As a representative for a chromogenic system we chose the AccuMast plate (Fera Diagnostics and Biologicals), providing the most specific read out options for mastitis pathogens. Section 1 identifies Klebsiella sp., Enterobacter sp., and Serratia sp. by blue growth, E. coli by pink growth, and Pseudomonas spp. by white growth. Section 2 grows Streptococcus sp., identified by blue growth, and Enterococcus sp. and Lactococcus sp. identified as purple or lavender colonies. On Section 3 non-aureus Staphylococcus sp. grow white and blue and Staph. aureus pink.

What we found

We compared all results from trained and untrained readers for all three on-farm culture systems to our standard laboratory method with MALDI-ToF for final diagnosis. We prospectively selected over 600 mastitis milk samples to ensure a meaningful distribution of possible culture outcomes. This included the most common mastitis pathogens like Streptococcus species (18 percent), coliforms (16 percent), and Staphylococcus aureus (8 percent) as well as more exotic pathogens like Serratia (2 percent) and yeast (2 percent). About 19 percent of the samples used for the study showed no bacterial growth in culture.

Across all three systems and groups of pathogens, trained readers showed moderate to good agreement with the reference method. When read by readers who only had access to the training materials provided by the respective manufacturers, test statistics were consistently lower, and for certain pathogen groups strength of agreement with the reference method was poor. Untrained readers performed best in broader categories.

When looking at the identification of all gram-positive pathogens in milk samples, the proportion of positive cases correctly identified by untrained readers was 75 percent for the selective media systems and 68 percent for the selective/chromogenic media. A trained reader by comparison identified over 80 percent of positive cases correctly for all three systems. Going down to species level of mastitis pathogens identification is overall more challenging using on-farm culture systems compared to a standard laboratory method.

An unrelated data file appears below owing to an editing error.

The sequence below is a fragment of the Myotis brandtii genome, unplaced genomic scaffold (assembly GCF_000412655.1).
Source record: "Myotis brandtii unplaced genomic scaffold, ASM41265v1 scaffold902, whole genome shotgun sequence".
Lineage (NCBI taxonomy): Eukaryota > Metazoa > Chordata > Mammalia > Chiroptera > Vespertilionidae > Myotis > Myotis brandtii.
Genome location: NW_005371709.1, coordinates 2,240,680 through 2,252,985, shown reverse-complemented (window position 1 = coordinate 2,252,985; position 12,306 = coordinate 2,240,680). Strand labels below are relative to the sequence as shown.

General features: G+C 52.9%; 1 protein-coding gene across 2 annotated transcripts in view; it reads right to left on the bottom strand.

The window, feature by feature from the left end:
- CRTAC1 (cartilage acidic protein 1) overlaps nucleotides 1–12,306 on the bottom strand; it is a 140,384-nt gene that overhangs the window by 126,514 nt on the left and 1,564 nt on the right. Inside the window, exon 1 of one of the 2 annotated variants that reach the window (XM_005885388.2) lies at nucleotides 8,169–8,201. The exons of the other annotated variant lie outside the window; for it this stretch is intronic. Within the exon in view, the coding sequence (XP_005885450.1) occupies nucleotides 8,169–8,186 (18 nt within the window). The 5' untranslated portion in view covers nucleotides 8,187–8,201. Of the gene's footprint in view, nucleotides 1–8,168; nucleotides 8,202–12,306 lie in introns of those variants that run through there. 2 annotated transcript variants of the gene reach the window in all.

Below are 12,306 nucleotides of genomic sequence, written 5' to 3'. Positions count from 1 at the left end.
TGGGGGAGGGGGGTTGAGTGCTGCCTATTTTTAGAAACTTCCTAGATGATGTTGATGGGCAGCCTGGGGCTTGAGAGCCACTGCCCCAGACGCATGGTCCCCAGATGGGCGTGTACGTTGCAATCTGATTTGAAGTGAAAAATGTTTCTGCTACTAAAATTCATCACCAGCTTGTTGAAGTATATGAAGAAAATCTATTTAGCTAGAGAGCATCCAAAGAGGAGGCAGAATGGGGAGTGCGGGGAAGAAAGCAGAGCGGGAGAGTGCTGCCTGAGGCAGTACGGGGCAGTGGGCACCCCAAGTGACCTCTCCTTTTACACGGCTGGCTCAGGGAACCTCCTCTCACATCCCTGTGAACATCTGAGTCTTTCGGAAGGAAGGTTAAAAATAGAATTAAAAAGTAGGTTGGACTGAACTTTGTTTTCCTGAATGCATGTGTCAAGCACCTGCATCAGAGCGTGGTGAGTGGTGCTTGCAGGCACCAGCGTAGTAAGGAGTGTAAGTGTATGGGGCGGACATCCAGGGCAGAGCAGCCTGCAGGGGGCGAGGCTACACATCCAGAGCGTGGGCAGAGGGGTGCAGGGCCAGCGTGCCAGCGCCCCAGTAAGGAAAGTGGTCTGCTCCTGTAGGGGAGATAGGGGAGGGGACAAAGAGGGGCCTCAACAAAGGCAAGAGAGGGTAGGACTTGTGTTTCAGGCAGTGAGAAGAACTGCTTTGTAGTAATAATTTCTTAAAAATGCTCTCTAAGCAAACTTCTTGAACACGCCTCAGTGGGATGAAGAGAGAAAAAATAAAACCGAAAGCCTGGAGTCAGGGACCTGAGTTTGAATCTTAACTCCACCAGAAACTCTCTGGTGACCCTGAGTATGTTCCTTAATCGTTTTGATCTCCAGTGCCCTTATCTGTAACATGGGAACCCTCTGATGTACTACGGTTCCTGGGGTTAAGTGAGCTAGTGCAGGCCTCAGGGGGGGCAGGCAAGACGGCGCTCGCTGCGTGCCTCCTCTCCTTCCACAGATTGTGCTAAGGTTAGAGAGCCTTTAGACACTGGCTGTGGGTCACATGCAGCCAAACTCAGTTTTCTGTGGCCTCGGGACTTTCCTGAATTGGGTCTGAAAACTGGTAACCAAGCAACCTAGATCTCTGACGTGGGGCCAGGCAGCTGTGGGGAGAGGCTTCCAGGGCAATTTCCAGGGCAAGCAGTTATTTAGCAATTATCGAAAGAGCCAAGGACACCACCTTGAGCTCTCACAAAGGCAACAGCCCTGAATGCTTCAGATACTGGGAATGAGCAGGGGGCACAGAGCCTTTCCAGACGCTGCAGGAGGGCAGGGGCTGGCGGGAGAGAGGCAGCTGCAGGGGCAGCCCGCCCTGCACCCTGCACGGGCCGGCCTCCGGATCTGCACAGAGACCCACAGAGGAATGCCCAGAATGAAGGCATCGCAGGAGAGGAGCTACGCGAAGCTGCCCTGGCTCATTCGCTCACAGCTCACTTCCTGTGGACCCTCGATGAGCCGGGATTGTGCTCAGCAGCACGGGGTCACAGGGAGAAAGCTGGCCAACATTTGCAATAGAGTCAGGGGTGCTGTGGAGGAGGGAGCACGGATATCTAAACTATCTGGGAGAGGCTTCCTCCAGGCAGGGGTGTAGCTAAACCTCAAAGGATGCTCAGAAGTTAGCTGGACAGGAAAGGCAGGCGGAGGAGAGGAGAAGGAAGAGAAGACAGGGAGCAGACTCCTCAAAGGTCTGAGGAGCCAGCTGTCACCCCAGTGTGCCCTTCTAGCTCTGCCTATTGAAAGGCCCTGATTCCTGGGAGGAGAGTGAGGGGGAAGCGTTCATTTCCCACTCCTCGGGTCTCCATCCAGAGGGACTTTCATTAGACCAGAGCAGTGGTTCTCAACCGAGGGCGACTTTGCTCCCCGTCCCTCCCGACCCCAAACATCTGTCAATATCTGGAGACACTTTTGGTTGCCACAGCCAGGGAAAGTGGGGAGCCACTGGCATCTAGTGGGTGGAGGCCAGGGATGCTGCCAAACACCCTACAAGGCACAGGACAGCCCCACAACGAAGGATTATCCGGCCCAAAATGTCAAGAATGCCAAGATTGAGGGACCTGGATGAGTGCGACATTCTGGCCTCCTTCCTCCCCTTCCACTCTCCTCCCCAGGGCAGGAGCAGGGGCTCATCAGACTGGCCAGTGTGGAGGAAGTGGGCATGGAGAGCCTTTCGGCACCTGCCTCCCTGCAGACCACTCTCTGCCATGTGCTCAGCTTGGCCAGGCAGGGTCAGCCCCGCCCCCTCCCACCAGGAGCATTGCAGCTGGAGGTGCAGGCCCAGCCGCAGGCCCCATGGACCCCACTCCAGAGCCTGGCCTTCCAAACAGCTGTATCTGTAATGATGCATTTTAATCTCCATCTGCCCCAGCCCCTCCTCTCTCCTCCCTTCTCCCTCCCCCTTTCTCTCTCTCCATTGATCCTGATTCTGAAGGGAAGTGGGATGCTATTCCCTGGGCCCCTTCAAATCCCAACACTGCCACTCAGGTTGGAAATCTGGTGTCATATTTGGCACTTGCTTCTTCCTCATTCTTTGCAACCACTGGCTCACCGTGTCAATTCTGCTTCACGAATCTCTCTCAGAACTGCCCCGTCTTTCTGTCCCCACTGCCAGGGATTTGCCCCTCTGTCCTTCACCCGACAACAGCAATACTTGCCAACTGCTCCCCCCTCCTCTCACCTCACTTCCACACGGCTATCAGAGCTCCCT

It’s hit and miss

The untrained reader’s ability to correctly identify positive cases of Streptococcus species, for example, was below 50 percent, which means they were missing more than half of the cases. Identifying Lactococcus species on the selective/chromogenic agar was even harder, and only 38 percent of positive cases were identified as such.

On the upside, untrained readers performed better, identifying Staphylococcus aureus on all three tested systems with a sensitivity of 80 percent for the selective/chromogenic system.

The other extreme of culture result in mastitis samples, no bacteriological growth, also poses a challenge for the untrained reader. While a trained person can recognize no growth in more than 85 percent of the cases for all systems, the untrained reader performed worse with 70 percent correctly identified in selective media and 56 percent in the selective/chromogenic media.

The misinterpretation of milk clots and flakes as bacterial colonies might be a reason for the untrained reader’s poor results. Instead of identifying no growth or one specific organism, they often saw growth in every section of the plate, which might affect treatment decisions.

Training makes a difference

The results of the study clearly underline the importance of training beyond the instruction manual for all personnel performing and interpreting on-farm culture of mastitis pathogens. Furthermore, the results show that additional readout options for the system comes along with a reduction in test statistics and strength of agreement. On-farm culture systems are an important resource for farms with limited and timely access to diagnostic laboratories or veterinary clinics with a good lab. The choice of culture system is dependent on the individual farm goals and protocols.

Economic factors also play a role in the decision process. To estimate rough costs, a farm has to consider ongoing expenses for sample vials, swabs, and the plates. The price for the culture systems varies greatly. The range for selective to chromogenic media is about $2 to $7 per plate retail price.

To make the best use out of the respective on-farm culture system, adequate training and a quality control system needs to be provided. A good way to go about this is to reach out to veterinary clinics with mastitis diagnostic services or professional diagnostic laboratories. They often offer trainings and a third-party quality control system or know institutions providing such a service.